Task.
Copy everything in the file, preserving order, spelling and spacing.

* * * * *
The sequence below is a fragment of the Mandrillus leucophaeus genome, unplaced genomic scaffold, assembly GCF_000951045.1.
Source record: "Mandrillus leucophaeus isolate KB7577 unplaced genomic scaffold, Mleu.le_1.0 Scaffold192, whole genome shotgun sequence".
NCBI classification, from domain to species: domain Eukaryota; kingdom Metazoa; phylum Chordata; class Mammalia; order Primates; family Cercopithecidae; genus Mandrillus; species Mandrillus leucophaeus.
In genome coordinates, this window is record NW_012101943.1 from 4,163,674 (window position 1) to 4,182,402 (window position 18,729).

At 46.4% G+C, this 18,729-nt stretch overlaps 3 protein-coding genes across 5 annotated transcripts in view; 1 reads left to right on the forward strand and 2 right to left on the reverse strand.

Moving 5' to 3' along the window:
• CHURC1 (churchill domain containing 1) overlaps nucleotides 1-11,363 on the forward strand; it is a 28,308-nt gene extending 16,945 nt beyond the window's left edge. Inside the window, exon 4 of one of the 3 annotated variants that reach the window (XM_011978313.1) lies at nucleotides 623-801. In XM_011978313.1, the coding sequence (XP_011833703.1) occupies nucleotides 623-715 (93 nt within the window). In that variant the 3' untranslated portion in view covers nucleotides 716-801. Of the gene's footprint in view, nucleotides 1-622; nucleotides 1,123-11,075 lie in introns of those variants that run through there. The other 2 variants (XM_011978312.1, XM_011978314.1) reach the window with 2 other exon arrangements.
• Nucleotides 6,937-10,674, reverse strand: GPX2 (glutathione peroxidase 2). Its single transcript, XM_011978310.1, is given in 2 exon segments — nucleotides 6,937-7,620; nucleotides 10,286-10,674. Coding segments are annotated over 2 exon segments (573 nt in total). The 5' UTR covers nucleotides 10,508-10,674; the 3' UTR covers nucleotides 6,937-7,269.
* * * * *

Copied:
The sequence below is a fragment of the Mandrillus leucophaeus genome, unplaced genomic scaffold, assembly GCF_000951045.1.
Source record: "Mandrillus leucophaeus isolate KB7577 unplaced genomic scaffold, Mleu.le_1.0 Scaffold192, whole genome shotgun sequence".
NCBI classification, from domain to species: domain Eukaryota; kingdom Metazoa; phylum Chordata; class Mammalia; order Primates; family Cercopithecidae; genus Mandrillus; species Mandrillus leucophaeus.
In genome coordinates, this window is record NW_012101943.1 from 4,163,674 (window position 1) to 4,182,402 (window position 18,729).

At 46.4% G+C, this 18,729-nt stretch overlaps 3 protein-coding genes across 5 annotated transcripts in view; 1 reads left to right on the forward strand and 2 right to left on the reverse strand.

Moving 5' to 3' along the window:
• CHURC1 (churchill domain containing 1) overlaps nucleotides 1-11,363 on the forward strand; it is a 28,308-nt gene extending 16,945 nt beyond the window's left edge. Inside the window, exon 4 of one of the 3 annotated variants that reach the window (XM_011978313.1) lies at nucleotides 623-801. In XM_011978313.1, the coding sequence (XP_011833703.1) occupies nucleotides 623-715 (93 nt within the window). In that variant the 3' untranslated portion in view covers nucleotides 716-801. Of the gene's footprint in view, nucleotides 1-622; nucleotides 1,123-11,075 lie in introns of those variants that run through there. The other 2 variants (XM_011978312.1, XM_011978314.1) reach the window with 2 other exon arrangements.
• Nucleotides 6,937-10,674, reverse strand: GPX2 (glutathione peroxidase 2). Its single transcript, XM_011978310.1, is given in 2 exon segments — nucleotides 6,937-7,620; nucleotides 10,286-10,674. Coding segments are annotated over 2 exon segments (573 nt in total). The 5' UTR covers nucleotides 10,508-10,674; the 3' UTR covers nucleotides 6,937-7,269.